A Leafier Kind of Classroom in Potomac’s Backyard

A Leafier Kind of Classroom in Potomac’s Backyard

Retired teachers taking their classroom skills to the great outdoors to introduce children to the C&O Canal.

Students from Maryland, Virginia and Washington, D.C., learn about the history of the C&O Canal from a team of dedicated volunteers who form the Canal Classroom Corps. The volunteers, largely retired teachers, help with field trips along the canal and incorporate science, history, math and other curriculum areas into each outing.

Students from Maryland, Virginia and Washington, D.C., learn about the history of the C&O Canal from a team of dedicated volunteers who form the Canal Classroom Corps. The volunteers, largely retired teachers, help with field trips along the canal and incorporate science, history, math and other curriculum areas into each outing. Photo Contributed


Canal Classroom Corps member Judy Niedzielski holds up a turtle as part of a lesson for some young visitors to the Williamsport portion of the C&O Canal National Historical Park.

Get Involved

Get Involved

For more information about the Canal Classroom Corps program, go to the C&O Canal National Historical Parks website, http://www.nps.gov/…">www.nps.gov/choh/fo…, or contact Hollie Lynch, education specialist, at 301-491-0149 or hollie_lynch@nps.gov.

— An estimated one million children attend school along the Chesapeake and Ohio Canal, which stretches from Washington, D.C. through Virginia and Maryland and out to Pennsylvania and West Virginia. Through the C&O Canal National Historic Park, children have the opportunity to spend hours out in nature learning the importance of the canal to the nation's capital and surrounding region.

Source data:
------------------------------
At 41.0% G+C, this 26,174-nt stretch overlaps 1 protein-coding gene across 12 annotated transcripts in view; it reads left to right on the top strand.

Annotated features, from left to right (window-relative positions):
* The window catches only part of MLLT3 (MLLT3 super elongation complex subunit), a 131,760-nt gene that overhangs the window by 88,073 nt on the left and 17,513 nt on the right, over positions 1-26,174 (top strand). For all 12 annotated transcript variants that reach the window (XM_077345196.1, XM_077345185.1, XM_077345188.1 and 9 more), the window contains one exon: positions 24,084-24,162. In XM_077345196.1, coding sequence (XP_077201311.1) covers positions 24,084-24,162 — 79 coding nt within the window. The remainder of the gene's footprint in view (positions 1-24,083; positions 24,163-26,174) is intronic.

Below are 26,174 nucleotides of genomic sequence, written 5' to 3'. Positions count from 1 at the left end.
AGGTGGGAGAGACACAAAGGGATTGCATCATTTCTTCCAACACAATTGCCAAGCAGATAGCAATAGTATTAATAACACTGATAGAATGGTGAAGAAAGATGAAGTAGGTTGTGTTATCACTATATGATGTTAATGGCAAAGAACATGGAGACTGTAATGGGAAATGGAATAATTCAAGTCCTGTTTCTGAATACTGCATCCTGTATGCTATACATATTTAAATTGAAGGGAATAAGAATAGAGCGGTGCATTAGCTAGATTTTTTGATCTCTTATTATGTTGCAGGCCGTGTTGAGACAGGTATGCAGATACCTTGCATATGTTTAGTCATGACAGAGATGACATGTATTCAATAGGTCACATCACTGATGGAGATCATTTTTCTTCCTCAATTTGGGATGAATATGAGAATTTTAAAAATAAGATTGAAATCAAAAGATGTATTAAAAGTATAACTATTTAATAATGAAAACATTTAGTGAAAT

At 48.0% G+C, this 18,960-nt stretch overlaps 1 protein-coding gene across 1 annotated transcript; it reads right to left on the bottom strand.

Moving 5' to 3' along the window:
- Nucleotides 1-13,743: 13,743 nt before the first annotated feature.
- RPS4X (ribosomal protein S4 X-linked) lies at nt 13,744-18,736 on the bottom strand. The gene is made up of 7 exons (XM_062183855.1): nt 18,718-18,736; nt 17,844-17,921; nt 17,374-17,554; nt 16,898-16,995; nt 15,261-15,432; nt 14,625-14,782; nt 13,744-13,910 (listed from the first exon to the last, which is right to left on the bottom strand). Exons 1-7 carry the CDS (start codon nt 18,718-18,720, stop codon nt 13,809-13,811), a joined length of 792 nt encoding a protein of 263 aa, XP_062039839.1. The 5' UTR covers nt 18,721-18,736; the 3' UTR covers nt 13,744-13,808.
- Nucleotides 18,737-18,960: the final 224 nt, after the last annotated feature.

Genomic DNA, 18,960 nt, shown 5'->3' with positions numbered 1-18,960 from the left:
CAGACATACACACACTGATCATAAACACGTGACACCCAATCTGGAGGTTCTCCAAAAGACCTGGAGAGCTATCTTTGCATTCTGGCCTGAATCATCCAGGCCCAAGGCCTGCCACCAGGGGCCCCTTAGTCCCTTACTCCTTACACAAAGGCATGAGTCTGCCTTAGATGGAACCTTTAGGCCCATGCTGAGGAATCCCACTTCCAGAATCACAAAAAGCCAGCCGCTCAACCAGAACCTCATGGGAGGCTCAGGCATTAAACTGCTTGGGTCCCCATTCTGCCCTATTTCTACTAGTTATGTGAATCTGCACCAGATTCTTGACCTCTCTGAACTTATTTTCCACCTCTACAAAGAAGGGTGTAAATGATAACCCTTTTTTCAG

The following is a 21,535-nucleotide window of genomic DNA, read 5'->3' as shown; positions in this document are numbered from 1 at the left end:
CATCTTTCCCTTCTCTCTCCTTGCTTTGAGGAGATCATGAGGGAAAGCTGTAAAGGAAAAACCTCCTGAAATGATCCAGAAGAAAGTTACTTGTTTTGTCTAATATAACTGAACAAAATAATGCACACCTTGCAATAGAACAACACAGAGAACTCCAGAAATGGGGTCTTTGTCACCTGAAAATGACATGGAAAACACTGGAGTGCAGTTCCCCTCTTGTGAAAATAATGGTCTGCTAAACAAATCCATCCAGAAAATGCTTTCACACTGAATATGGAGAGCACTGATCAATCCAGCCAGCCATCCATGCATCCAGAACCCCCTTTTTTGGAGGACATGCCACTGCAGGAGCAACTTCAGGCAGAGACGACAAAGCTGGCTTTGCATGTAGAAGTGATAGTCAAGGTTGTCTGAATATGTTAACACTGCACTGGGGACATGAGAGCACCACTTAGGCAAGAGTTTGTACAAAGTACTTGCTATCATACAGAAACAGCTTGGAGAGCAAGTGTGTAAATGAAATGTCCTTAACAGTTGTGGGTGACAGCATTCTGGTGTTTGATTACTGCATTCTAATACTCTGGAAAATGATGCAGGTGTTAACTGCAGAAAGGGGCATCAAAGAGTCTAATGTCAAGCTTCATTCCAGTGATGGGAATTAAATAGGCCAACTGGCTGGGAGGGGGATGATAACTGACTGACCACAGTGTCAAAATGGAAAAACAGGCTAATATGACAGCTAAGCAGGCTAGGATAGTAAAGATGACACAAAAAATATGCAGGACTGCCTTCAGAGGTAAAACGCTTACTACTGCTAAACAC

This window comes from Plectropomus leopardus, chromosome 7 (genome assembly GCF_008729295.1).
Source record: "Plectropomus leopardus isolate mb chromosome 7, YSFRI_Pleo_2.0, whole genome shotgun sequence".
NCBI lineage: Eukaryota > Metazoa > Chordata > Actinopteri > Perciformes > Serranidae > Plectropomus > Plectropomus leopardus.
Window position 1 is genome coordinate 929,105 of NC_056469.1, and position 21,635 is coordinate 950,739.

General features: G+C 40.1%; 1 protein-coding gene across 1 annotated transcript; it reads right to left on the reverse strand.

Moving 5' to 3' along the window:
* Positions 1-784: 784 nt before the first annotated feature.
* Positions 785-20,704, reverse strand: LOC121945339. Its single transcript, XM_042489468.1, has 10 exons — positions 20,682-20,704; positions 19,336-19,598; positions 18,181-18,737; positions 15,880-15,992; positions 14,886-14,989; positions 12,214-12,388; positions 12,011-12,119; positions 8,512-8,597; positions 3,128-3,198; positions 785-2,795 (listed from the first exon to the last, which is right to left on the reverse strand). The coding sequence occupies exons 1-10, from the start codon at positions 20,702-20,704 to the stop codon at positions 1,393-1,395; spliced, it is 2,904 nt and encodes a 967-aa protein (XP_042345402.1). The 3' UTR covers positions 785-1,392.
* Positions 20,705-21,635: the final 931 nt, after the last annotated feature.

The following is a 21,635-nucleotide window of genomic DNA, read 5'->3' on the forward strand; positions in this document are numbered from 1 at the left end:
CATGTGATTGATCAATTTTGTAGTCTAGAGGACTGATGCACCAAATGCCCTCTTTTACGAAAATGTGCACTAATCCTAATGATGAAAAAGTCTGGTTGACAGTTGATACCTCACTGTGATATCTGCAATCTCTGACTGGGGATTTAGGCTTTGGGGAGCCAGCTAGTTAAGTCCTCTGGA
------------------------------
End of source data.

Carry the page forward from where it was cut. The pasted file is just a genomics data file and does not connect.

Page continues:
The National Parks Service has created a program in which volunteers help make field trips through the park relevant to what's being taught in the classroom, incorporating science, math and history themes customizable for visits that can last most of the course of a school day, said Hollie Lynch, educational specialist with the National Parks Service. She has been looking for a few good volunteers to lend their talents to the Canal Classroom Corps for this summer, as the program looks to expand its reach to Great Falls, building on successes in Williamsport and Cumberland.

The group is largely comprised of "retired teachers and educators, not only teachers but people with a background in history or science who are looking for an opportunity to help students" learn about and appreciate the canal, Lynch said.

The canal stretches 185 miles from end to end, with even more miles of hiking trails and places to watch for birds and learn about the history of the waterway contained within the park. One of the more popular locations in the park, and a favorite activity for students on field trips is watching the Mercer Boat go through the locks near Great Falls, she said.

But there's more to the park than watching the boat, originally pulled by mules, rise and fall as water is added or taken out of the specially designed passageways.

For the first summer, the Canal Classroom Corps program at Great Falls will be focused on elementary school students, with the goal of following in the footsteps of expanded pilots in Cumberland and Williamsport and adding educational materials for middle and high school students later, Lynch said.

The volunteers help teachers during field trips by incorporating information that supplements what's being discussed in the classroom, she said. Rock formations, along with plants and animals, spotted along the canal can easily support a lesson on the Earth's geology, while the transfer of goods and people into Washington during the city's early days makes for a different kind of view on the area's history.